There are loads of other tangents and adventures that others will speak of, I’m sure.
The news of AL’s untimely and shocking death is deeply saddening. The world has lost a true visionary, and I don’t use that word lightly.
Above all though – way above all – we have lost such a nice, kind, genuine and caring man. His family will be feeling this the most of course, so all love and best wishes go out to them.
Yes, I’m supposed to be working right now, but work can fuck off.
AL shone a pure light that served to remind how precious and beautiful life is and what matters within it. He was a permanent reminder of that and will remain so now he’s passed on. A great human being now reunited with the equally extraordinary Pinkie in the afterlife.
Gerard – Flowers In The Dustbin
Sitting writing this with a candle lit for AL.
My most enduring memory in an often foggy way-back-when, is of many nights sitting at the big table in the kitchen at Grosvenor Avenue late late into the night listening to AL talking of life, the universe and all manner of stuff that was pretty new to me, novel ways of seeing the world, exciting and wild ways, deep thinking and far-out concepts, an inspiration to me.
He introduced me to some amazing music, stuff I would never have sought out myself – Jefferson Airplane’s ‘After Bathing at Baxters’ was one such gem.
An incredibly intelligent man but with no ego, inspiring, kind, mellow and a gentle presence amidst many a loud, punky-raucous peer group.
I am so grateful for those times and so glad I managed to meet up with him again for a short while this summer (thirty five or so years on), have the chance to meet Callum, and see where he lived with his beloved children.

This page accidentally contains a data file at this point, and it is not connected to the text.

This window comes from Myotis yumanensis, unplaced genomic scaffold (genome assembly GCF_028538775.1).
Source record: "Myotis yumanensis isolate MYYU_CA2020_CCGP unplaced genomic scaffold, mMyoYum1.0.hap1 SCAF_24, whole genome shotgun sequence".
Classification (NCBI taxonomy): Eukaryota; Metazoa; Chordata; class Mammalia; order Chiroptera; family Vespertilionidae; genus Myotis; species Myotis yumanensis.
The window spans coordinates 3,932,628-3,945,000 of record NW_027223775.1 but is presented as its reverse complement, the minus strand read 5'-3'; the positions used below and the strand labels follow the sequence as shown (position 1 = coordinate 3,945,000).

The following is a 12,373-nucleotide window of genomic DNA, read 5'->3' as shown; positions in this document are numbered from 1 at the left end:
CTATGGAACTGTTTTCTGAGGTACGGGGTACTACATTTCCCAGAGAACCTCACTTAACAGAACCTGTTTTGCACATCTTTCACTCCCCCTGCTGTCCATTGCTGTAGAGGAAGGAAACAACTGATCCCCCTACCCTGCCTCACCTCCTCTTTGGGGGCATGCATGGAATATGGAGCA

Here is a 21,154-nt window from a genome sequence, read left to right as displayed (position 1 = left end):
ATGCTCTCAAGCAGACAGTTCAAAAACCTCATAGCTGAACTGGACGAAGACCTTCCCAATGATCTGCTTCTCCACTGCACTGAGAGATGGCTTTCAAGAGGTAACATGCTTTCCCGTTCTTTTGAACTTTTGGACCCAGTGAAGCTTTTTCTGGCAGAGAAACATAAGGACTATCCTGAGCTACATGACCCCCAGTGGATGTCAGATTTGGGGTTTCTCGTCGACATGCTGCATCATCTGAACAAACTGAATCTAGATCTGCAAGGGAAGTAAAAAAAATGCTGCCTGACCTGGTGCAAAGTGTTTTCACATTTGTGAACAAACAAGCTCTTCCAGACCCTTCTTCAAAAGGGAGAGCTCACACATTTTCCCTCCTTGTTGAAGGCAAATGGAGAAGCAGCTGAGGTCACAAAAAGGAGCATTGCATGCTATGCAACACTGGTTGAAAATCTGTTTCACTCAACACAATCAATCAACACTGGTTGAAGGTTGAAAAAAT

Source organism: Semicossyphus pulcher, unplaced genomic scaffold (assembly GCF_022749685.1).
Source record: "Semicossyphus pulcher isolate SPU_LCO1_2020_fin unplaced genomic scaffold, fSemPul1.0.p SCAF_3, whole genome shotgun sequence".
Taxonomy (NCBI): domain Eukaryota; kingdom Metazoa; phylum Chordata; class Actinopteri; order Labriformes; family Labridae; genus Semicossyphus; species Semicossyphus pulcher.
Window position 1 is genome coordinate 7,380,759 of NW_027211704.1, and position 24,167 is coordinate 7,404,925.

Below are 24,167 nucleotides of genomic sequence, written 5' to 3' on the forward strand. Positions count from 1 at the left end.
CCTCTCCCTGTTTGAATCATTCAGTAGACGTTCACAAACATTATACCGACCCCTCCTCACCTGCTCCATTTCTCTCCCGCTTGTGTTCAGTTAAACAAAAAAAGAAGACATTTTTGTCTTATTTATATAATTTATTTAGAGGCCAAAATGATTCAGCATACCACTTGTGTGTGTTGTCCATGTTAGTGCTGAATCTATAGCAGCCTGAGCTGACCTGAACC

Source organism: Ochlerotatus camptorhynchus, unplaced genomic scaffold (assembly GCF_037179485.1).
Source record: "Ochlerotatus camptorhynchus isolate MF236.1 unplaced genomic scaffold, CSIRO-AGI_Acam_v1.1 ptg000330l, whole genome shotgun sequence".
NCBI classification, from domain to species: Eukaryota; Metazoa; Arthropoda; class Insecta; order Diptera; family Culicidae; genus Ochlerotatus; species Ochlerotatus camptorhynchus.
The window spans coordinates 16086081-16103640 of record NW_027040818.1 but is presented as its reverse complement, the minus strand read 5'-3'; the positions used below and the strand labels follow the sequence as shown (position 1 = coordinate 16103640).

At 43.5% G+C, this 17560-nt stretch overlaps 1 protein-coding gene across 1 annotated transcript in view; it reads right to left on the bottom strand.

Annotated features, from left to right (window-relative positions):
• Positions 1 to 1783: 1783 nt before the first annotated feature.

Fly free AL, on to the next adventure x
Vicky Ridley – MCPP Medical Herbalist
I contacted AL when I began developing research on my punk book. I’d read his bits for Punk Lives magazine way back when and was soon (re)discovering his contributions to Kill Your Pet Puppy fanzine.
When it came to write up my research, AL was someone I knew would add insight – albeit with regular detours down memory lane to his time at the Rubber Factory!
I also knew AL would be someone to add to the subcultures Facebook page, to which he consistently posted and contributed from 2011.
Every time I drafted anything, I’d send it to AL.
And every time he’d come back to me with connections, thoughts and reflections.
He had an amazing memory.
More importantly, he had a generous spirit.
Having read his words when I was a young teenager, it was a true pleasure to get to know him in later life.
He taught me a lot and I’ll always be grateful.
He’ll be missed very very much.
Professor Mathew Worley – Reading University
I’m so sorry to hear about the passing on of Alistair.
My memory is so rubbish I cannot add an anecdote about him in the old punk days at various autonomy centres.